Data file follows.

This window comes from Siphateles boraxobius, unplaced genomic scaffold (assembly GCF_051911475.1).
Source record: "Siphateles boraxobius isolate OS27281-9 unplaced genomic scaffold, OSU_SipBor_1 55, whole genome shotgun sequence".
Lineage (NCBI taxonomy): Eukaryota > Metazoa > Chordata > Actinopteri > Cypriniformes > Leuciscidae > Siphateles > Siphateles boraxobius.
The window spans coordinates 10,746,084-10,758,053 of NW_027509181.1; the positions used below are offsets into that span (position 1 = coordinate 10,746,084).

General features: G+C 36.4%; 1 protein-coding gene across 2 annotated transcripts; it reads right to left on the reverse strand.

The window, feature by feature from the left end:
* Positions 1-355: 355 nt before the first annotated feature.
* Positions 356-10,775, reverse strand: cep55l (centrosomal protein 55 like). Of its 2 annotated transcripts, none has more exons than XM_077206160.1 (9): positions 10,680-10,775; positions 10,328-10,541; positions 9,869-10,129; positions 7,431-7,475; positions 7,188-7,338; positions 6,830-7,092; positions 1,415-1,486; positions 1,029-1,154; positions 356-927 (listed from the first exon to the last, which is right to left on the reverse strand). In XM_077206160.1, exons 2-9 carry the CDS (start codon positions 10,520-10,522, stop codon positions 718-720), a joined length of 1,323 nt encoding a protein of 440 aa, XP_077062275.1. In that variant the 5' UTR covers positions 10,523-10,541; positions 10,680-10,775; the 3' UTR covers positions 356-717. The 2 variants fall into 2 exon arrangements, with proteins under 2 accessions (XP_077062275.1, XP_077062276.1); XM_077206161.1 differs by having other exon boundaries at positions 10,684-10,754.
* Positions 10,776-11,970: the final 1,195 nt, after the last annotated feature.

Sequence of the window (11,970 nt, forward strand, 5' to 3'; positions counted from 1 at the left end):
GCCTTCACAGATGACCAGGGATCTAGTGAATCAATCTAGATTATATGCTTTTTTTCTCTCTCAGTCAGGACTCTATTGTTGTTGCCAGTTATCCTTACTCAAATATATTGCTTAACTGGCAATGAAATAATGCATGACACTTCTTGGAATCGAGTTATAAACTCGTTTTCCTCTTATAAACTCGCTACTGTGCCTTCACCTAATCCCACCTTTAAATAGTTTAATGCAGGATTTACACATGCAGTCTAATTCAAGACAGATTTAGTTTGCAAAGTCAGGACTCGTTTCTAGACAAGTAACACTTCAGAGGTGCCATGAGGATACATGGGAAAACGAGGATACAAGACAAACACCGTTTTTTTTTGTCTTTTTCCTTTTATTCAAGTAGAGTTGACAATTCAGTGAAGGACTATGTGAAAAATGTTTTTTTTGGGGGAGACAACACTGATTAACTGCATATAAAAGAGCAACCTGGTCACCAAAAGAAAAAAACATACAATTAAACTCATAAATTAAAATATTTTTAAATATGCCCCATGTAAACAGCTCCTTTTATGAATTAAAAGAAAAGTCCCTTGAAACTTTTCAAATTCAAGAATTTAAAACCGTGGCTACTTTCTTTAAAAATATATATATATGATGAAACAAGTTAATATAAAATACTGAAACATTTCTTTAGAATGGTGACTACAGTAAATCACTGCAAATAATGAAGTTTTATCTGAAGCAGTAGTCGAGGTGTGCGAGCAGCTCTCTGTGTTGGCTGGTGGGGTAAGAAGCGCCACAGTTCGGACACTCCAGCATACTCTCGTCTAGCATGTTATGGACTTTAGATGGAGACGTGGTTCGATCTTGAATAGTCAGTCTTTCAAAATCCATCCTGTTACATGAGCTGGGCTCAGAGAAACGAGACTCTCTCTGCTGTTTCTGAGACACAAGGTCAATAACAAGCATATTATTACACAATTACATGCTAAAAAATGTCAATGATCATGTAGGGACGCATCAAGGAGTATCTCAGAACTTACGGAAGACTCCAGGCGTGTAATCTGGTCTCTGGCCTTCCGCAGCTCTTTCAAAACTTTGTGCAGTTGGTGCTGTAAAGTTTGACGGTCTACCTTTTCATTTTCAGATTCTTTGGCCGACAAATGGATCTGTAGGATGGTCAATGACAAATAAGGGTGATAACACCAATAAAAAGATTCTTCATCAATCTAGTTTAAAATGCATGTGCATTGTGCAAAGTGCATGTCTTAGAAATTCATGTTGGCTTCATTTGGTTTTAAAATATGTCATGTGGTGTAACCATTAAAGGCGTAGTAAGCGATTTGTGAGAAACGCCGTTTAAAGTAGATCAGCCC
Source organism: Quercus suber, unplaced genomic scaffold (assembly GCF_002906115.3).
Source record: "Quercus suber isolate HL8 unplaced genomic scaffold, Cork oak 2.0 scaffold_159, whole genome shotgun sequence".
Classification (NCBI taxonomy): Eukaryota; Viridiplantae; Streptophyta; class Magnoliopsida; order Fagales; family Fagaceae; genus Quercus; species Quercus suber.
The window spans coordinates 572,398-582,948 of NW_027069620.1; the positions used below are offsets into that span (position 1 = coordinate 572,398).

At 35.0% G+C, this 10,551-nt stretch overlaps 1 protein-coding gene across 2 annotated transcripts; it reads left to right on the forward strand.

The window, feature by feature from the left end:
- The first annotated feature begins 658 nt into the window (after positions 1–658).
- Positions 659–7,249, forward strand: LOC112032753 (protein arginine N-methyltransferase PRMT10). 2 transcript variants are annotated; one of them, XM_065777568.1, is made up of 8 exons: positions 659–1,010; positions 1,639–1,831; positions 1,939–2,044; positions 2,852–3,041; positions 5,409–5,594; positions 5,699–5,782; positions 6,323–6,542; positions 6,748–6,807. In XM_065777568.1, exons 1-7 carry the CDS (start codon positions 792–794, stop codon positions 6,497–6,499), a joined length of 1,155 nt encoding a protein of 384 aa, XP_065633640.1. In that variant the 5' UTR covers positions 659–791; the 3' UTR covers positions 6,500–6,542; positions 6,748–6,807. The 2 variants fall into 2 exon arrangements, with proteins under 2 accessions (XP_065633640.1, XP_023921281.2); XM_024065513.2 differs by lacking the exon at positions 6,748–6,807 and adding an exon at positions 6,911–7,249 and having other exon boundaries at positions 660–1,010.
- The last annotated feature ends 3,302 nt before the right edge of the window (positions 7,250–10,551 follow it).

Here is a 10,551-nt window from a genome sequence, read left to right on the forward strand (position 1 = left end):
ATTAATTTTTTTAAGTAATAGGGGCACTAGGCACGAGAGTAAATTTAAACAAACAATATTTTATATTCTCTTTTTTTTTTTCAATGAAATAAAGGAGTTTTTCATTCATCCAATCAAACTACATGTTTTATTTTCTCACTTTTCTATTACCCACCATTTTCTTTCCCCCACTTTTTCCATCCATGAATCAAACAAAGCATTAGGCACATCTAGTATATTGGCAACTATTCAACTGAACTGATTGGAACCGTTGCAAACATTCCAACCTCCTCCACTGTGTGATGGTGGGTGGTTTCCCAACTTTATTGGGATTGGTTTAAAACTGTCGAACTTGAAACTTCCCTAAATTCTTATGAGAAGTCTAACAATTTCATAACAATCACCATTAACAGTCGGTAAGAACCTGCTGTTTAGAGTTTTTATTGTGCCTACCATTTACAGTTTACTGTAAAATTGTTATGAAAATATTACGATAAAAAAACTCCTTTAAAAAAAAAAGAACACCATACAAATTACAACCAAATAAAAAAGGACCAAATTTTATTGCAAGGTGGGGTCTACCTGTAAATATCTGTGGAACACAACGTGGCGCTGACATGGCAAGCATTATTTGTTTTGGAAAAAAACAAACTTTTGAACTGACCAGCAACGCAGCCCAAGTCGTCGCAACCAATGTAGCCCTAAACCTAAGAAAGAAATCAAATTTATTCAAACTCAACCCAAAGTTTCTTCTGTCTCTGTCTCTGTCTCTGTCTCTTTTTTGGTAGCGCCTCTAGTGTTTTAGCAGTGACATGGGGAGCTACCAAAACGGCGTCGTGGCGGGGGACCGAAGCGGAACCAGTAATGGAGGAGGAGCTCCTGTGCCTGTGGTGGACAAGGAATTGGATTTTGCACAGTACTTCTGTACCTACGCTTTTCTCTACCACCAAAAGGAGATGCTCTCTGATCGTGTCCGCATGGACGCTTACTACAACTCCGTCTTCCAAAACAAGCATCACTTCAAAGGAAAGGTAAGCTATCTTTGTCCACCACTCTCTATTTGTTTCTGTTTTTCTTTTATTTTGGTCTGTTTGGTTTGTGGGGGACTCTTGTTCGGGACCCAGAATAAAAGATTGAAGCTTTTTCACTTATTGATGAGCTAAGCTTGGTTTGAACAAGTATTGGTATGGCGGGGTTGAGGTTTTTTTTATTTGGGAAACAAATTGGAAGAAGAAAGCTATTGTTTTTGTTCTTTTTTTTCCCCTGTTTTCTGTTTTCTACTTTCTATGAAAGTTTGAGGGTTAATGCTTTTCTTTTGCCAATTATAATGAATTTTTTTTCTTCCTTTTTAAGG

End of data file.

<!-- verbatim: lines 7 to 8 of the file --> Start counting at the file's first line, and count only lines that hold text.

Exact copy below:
* Positions 1-355: 355 nt before the first annotated feature.
* Positions 356-10,775, reverse strand: cep55l (centrosomal protein 55 like). Of its 2 annotated transcripts, none has more exons than XM_077206160.1 (9): positions 10,680-10,775; positions 10,328-10,541; positions 9,869-10,129; positions 7,431-7,475; positions 7,188-7,338; positions 6,830-7,092; positions 1,415-1,486; positions 1,029-1,154; positions 356-927 (listed from the first exon to the last, which is right to left on the reverse strand). In XM_077206160.1, exons 2-9 carry the CDS (start codon positions 10,520-10,522, stop codon positions 718-720), a joined length of 1,323 nt encoding a protein of 440 aa, XP_077062275.1. In that variant the 5' UTR covers positions 10,523-10,541; positions 10,680-10,775; the 3' UTR covers positions 356-717. The 2 variants fall into 2 exon arrangements, with proteins under 2 accessions (XP_077062275.1, XP_077062276.1); XM_077206161.1 differs by having other exon boundaries at positions 10,684-10,754.